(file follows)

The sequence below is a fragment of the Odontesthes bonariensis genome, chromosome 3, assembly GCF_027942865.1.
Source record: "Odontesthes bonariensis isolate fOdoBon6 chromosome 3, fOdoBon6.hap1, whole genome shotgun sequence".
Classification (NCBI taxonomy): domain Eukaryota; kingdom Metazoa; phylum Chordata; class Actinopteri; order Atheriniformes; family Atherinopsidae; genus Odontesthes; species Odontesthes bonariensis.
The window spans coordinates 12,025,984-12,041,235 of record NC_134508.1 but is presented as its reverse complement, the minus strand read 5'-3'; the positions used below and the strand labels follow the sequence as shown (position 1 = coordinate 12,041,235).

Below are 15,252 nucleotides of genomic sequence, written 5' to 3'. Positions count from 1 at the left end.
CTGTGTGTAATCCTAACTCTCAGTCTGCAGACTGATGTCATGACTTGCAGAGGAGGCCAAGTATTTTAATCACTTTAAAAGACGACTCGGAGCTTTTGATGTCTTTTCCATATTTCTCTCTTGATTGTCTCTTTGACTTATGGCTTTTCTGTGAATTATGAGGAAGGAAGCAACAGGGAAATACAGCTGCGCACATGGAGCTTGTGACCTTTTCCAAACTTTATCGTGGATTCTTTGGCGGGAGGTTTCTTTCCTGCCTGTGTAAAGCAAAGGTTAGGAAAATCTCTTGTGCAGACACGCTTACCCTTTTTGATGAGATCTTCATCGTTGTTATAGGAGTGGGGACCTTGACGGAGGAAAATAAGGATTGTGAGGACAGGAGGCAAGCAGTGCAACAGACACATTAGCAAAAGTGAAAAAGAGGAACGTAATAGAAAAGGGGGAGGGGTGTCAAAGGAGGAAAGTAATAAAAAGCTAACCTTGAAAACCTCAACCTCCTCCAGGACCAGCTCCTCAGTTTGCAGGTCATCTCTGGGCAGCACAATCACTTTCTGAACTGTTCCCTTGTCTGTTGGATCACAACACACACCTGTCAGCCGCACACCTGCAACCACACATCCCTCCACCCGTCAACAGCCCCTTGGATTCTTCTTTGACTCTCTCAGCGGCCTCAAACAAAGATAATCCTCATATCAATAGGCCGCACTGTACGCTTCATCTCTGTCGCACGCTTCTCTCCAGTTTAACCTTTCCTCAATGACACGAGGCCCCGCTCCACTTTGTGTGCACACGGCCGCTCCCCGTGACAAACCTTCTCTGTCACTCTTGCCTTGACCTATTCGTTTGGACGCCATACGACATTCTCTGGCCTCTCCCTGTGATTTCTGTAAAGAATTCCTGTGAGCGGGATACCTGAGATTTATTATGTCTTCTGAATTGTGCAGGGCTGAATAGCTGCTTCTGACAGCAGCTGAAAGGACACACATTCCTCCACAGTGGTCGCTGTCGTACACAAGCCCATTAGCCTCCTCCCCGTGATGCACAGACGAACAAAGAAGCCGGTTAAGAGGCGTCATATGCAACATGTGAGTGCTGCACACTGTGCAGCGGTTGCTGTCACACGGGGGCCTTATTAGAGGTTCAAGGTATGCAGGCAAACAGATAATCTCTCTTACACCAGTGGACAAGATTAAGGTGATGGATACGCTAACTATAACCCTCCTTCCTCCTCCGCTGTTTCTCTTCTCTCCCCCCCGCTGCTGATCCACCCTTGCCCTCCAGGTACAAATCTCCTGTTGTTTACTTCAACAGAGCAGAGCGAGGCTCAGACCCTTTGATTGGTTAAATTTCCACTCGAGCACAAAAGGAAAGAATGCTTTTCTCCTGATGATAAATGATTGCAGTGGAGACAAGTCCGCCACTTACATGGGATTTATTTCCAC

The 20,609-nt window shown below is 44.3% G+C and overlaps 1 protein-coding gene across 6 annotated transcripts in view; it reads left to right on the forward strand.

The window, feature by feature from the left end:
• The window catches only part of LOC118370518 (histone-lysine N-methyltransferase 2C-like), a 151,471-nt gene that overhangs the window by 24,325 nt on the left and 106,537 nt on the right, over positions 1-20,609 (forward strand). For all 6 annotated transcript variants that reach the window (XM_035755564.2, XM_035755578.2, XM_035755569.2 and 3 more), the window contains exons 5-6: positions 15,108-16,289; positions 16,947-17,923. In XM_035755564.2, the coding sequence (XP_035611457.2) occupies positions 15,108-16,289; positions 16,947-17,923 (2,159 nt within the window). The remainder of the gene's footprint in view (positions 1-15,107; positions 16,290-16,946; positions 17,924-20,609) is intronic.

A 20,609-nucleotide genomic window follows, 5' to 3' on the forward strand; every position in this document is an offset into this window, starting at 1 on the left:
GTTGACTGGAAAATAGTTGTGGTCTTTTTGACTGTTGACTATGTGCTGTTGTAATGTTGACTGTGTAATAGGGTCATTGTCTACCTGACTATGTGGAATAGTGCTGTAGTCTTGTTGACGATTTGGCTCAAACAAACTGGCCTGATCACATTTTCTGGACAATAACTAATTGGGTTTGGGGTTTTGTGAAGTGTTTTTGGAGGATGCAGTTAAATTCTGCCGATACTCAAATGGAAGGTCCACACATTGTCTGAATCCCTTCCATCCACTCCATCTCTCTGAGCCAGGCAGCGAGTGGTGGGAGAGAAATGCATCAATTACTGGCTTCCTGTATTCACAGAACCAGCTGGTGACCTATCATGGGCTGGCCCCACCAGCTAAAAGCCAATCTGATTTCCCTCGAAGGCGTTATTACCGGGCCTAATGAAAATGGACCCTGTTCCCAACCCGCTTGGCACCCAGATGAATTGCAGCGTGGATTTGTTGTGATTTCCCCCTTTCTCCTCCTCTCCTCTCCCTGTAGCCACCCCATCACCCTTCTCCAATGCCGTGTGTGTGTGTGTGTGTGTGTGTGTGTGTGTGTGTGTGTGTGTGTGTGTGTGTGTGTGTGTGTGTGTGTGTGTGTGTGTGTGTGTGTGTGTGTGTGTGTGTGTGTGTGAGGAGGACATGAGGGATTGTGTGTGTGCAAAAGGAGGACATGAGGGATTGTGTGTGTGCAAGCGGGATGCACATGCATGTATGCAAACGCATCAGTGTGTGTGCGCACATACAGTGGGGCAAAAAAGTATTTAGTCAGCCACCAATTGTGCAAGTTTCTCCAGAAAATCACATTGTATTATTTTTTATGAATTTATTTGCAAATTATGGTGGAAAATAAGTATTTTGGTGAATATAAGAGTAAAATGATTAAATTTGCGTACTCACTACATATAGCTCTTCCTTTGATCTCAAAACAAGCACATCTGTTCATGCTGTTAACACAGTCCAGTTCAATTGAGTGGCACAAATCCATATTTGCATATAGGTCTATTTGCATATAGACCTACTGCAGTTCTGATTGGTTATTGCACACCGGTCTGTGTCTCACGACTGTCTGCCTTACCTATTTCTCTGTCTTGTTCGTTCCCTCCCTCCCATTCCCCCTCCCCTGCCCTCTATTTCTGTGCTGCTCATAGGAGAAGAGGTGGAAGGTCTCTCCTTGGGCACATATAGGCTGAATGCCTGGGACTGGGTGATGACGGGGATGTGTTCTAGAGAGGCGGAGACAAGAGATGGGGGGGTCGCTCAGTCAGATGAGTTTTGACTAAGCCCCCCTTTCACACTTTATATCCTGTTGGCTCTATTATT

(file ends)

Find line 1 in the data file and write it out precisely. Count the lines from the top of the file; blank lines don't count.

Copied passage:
The sequence below is a fragment of the Odontesthes bonariensis genome, chromosome 3, assembly GCF_027942865.1.